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Thread: Running a blower in reverse

  1. #21
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    I tested one boiler fuel oil pump that was running backwards but all I remember is the flow was really low.
    No man can be both ignorant and free.
    Thomas Jefferson

  2. #22
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    Thread Starter
    The blower style in question is similar to a blower found in a residential furnace.

    Just alot more robust. Similar housing and wheel style.


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  3. #23
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    Centrifugal pumps will load up because of check valve(s). Fans do not have checks so the blade Unloads and amperage drops

  4. #24
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    I'm not sure why anyone would need to know how many cfm a forward curve fan will move when it's rotated backwards? But I am sure why a tech needs to know how to determine proper rotation, and why. First, don't be fooled by rotation marks often found on a fan housing, or forcing cones. The knuckleheads at the factory occasionally get it wrong. A forward curve fan will appear to many techs to be rotating the wrong direction when it is actually moving the correct direction.

    Here's one example of why forward curve fans must rotate the proper direction...…..

    On variable volume air handling systems, series fan powered variable air volume terminal units use fractional horsepower single phase motors and forward curve fans. If the system air handler is started before the fans in the vav's, the forward curve fans will be forced to rotate backwards. If you manually rotate a small single phase motor backwards, and then energize it, it will run backwards. Running a single phase motor backwards will generate high amps and heat, and if forced to run this way, will eventually tend to end, or greatly reduce, the service life of the motor. This can get expensive, not to mention the system comfort issues, and customer complaints.

    For another discussion...…. Remember there are many different fan designs. They each have their own uses, purpose, and characteristics.

  5. #25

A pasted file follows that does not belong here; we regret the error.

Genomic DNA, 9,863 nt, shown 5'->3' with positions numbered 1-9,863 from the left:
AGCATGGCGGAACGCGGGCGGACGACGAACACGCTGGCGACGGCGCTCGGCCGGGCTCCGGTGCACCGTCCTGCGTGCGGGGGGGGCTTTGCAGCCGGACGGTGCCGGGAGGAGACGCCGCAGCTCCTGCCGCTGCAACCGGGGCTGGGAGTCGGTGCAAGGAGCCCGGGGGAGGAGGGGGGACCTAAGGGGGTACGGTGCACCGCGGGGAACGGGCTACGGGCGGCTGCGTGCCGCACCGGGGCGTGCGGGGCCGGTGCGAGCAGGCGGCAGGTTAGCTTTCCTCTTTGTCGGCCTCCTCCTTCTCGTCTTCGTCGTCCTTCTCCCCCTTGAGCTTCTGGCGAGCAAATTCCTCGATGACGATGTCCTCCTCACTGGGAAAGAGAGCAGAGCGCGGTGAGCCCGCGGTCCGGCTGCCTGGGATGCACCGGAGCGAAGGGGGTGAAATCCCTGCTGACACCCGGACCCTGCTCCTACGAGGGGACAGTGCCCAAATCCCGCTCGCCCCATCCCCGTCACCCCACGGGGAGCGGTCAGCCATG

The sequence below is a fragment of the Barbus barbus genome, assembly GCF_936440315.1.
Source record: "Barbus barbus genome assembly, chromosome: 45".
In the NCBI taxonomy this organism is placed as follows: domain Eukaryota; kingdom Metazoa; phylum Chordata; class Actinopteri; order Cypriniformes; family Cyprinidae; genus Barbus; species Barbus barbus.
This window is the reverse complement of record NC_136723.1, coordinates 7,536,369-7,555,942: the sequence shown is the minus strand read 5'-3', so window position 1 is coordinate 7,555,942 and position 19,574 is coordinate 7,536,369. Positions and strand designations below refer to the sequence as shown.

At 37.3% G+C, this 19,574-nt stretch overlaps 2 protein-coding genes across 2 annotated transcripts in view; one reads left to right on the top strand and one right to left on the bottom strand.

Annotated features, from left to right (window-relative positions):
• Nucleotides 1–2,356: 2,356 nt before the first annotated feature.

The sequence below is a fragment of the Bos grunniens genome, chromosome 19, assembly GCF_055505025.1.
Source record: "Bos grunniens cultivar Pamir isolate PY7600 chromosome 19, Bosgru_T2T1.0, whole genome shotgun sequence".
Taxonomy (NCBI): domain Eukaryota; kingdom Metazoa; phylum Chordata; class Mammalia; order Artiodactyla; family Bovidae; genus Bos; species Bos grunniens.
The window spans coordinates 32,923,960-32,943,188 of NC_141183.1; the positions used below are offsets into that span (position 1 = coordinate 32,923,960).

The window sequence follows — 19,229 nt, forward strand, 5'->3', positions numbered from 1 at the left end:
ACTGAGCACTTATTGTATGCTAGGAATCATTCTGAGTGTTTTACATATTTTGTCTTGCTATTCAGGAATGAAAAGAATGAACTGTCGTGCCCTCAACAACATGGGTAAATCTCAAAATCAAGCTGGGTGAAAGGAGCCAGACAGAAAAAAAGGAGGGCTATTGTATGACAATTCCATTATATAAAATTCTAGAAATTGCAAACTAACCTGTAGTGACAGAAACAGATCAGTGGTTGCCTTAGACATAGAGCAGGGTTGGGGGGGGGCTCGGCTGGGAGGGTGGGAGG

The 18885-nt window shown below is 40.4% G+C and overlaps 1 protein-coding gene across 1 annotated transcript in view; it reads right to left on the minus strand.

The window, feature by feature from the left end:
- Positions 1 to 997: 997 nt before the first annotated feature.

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    Quote Originally Posted by heatingman View Post
    Ive been told running a forward curve blower in reverse will yield roughly 50% flow

    How accurate is that?


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    Just for clarity, are you talking the motor should be going CW and it is running CCW or are you saying the wheel was removed and put in backwards? 2 different situations but don't know if the change in air flow is different between the 2 and realize that the difference from normal is drastic.

  6. #26
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    The subject is the motor running backwards. The fans will deliver 50 to 60% of design airflow.
    The purpose for knowing this is when airflow is below design the reason needs to be known so the problem can be corrected.
    No man can be both ignorant and free.
    Thomas Jefferson

  7. #27
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    Quote Originally Posted by WAYNE3298 View Post
    The subject is the motor running backwards. The fans will deliver 50 to 60% of design airflow.
    The purpose for knowing this is when airflow is below design the reason needs to be known so the problem can be corrected.
    Quote Originally Posted by heatingman View Post
    Ive been told running a forward curve blower in reverse will yield roughly 50% flow

    How accurate is that?


    Sent from my iPhone using Tapatalk
    Actually nothing was said about the motor, it was said the fan was running backwards which is why I asked the question. Also I understood the reason for the original question, just wanted clarity on which of the 2 scenarios the OP was talking about as either will result in similar symptoms/effects. On a burner as the OP was talking unless it was 3 PH I don't believe they are reversible so what would cause the motor to reverse? It is not like the blower on a furnace where if something causes it to start turning backwards and is then energized it will usually continue in that direction. There is however the possibility that someone removed the wheel to clean it and put it in backwards as the screw is accessed through a notch in one blade to access the set screw. Where as with a furnace blower if you put the wheel in backwards you can seldom access the set screw.